I like to use a tag cloud generator to visibly demonstrate the keyword density on a page. It’s a great way for a client to visualize which words are most frequently used on their page from a search engine’s perspective. Yes, keyword prominence (where you put the keywords) is more important than keyword density (number or times the keyword is being used), but as a quick way to help the client or your team understand which words that are really on the page for search engines word clouds are great tools.

For instance, the owner looks at their homepage and sees a beautifully branded design with promotions and marketing messages and navigation and calls to action. But what they don’t consider is that all of that lovely information that may or may not contain valuable keywords is hidden inside of images or other areas that search engines can’t read. For example, from this tag cloud you can easily see why my daughter’s favorite online game site Poptropica won’t be ranking for “online kids games” anytime soon:

poptropica word cloud

Look how few words are available for search engines on www.poptropica.com

Another application for a tag cloud is demonstrating the CSS-styled text on the page that only displays when a user clicks or rolls over an area of the page. At times, this text can outweigh the relevant keywords on the page and dilute the keyword theme for the page. For example, Casual Male XL appears to be targeting [big and tall] and [big and tall men’s clothing] on its homepage, but its text-only cache shows a lot of size-based information related to the size profile that displays with JavaScript disabled. Consequently, the tag cloud shows many instances of “size” (11 times on the page) and “XL” (13 times on the page), while “mens” appears zero times and “clothing” appears twice. However, given that they rank in the top 3 in Google for [big and tall], their keyword density obviously isn’t hurting them as much as their keyword prominence (and likely other SEO factors) are helping them.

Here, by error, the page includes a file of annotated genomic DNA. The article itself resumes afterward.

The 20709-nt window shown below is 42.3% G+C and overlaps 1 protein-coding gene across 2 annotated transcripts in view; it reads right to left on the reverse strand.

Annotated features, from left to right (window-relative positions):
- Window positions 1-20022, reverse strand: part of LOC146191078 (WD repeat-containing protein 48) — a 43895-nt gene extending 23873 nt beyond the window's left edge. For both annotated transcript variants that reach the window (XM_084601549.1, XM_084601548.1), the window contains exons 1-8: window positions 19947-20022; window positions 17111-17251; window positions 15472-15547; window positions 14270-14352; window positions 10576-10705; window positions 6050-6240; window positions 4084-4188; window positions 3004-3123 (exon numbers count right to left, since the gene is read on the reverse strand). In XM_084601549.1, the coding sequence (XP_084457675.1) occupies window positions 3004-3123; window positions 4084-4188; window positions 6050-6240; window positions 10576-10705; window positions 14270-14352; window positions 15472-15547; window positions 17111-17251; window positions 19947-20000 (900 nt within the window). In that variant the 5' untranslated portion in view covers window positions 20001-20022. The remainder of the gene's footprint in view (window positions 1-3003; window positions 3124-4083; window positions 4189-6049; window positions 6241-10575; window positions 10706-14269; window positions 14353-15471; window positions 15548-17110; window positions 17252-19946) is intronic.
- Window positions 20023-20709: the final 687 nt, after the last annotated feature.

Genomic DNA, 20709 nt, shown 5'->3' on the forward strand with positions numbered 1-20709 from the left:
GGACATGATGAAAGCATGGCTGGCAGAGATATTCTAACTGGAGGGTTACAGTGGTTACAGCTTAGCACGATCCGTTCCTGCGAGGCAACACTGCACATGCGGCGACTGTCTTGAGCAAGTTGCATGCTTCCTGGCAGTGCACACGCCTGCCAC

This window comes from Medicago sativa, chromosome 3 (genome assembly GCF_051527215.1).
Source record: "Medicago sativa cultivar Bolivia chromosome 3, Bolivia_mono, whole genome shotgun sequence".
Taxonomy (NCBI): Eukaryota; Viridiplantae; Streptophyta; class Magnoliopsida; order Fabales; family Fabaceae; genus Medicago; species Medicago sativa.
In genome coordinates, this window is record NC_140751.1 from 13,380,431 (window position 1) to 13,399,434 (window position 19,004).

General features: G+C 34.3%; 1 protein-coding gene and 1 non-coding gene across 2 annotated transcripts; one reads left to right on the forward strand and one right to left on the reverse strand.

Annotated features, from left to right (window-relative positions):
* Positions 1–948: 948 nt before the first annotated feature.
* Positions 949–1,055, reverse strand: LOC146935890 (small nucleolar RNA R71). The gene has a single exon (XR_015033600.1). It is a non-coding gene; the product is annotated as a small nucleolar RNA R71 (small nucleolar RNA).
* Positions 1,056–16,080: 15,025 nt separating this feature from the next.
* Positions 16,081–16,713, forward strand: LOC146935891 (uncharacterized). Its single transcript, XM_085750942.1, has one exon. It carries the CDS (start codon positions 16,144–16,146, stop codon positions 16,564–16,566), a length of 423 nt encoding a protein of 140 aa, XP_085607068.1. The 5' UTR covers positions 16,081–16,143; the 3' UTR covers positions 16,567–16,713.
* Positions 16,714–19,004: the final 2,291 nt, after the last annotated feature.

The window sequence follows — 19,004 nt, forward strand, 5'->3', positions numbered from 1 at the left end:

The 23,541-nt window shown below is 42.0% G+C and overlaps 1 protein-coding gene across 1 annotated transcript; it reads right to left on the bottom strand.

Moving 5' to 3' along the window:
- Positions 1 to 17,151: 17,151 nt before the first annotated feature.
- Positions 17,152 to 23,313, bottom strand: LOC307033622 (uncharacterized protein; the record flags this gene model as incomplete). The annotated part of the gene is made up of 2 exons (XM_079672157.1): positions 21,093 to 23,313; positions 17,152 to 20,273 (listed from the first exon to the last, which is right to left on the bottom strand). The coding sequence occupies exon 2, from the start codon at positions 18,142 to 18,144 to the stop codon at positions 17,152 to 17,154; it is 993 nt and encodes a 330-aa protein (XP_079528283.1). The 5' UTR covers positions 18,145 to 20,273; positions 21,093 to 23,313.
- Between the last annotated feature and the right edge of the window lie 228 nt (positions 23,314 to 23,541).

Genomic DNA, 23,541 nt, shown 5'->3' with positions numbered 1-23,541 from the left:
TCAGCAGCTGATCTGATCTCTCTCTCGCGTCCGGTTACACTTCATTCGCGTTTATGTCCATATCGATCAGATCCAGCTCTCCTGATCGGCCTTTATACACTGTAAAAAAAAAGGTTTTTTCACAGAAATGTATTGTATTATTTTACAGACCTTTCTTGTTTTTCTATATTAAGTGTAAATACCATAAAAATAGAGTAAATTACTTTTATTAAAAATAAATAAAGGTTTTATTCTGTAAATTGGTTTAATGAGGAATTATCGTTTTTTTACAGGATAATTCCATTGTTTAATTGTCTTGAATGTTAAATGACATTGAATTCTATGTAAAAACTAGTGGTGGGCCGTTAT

casual male xl word cloud

Casual Male XL's word cloud based on Google's cache

I was using Wordle for a while, but it didn’t have the options I wanted. Then I discovered Tagxedo. Both allow you to enter a block of text or a URL from which to grab text. Both allow you to customize color themes, fonts and orientation. But Tagxedo takes it several steps further to offer different shape options (clouds, star, heart, school bus, and many more), all sorts of word emphasis and filtering options, as well as the opportunity to modify the text in the cloud while you’re creating the cloud. Wordle makes you start over again with a new cloud if you want to change the text or URL the cloud is made of.

For example, here’s the tag cloud I made for the homepage of Web Pierat.

A kitty cat word cloud for Web Pierat's homepage from Tagxedo

First, I do a Google search for the cached version of a page like this: cache:i-devs.com

web pierat cache version

Google's cached version of i-devs.com

Then click on the “Text Only Version” link in the upper right so you see something like this:

text only version of cache for i-devs.com

Google's text-only cache of i-devs.com with the site text highlighted to copy

Then just paste the text from the text-only cache into Tagxedo or whatever tool you prefer and fiddle with the settings. Voila! A custom tag cloud of the text Googlebot can index on the site…. Well, minus the title tag since Google’s cache doesn’t display that, but you can add the title tag into the text box as well.

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